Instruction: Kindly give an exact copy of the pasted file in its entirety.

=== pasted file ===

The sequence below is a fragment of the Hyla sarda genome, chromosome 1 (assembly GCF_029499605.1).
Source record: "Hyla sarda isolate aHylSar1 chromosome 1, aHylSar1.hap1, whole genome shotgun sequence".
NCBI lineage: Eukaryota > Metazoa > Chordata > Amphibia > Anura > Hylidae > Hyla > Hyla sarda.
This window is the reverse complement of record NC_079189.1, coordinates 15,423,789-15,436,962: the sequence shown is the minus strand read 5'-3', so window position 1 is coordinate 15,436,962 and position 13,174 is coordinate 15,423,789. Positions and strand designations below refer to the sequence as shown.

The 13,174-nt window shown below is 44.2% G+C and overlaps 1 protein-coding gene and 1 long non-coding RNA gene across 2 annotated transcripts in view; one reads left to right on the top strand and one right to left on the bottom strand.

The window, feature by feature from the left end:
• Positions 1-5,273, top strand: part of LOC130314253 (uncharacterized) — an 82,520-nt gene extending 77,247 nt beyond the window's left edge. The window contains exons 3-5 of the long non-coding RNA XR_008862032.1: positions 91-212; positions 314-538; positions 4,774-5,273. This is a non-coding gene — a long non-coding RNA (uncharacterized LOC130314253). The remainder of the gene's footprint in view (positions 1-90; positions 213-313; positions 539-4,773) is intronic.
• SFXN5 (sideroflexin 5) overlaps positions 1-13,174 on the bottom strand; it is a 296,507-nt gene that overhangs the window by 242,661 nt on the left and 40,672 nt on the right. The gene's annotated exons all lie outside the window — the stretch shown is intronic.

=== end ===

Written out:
The sequence below is a fragment of the Hyla sarda genome, chromosome 1 (assembly GCF_029499605.1).
Source record: "Hyla sarda isolate aHylSar1 chromosome 1, aHylSar1.hap1, whole genome shotgun sequence".
NCBI lineage: Eukaryota > Metazoa > Chordata > Amphibia > Anura > Hylidae > Hyla > Hyla sarda.
This window is the reverse complement of record NC_079189.1, coordinates 15,423,789-15,436,962: the sequence shown is the minus strand read 5'-3', so window position 1 is coordinate 15,436,962 and position 13,174 is coordinate 15,423,789. Positions and strand designations below refer to the sequence as shown.

The 13,174-nt window shown below is 44.2% G+C and overlaps 1 protein-coding gene and 1 long non-coding RNA gene across 2 annotated transcripts in view; one reads left to right on the top strand and one right to left on the bottom strand.

The window, feature by feature from the left end:
• Positions 1-5,273, top strand: part of LOC130314253 (uncharacterized) — an 82,520-nt gene extending 77,247 nt beyond the window's left edge. The window contains exons 3-5 of the long non-coding RNA XR_008862032.1: positions 91-212; positions 314-538; positions 4,774-5,273. This is a non-coding gene — a long non-coding RNA (uncharacterized LOC130314253). The remainder of the gene's footprint in view (positions 1-90; positions 213-313; positions 539-4,773) is intronic.
• SFXN5 (sideroflexin 5) overlaps positions 1-13,174 on the bottom strand; it is a 296,507-nt gene that overhangs the window by 242,661 nt on the left and 40,672 nt on the right. The gene's annotated exons all lie outside the window — the stretch shown is intronic.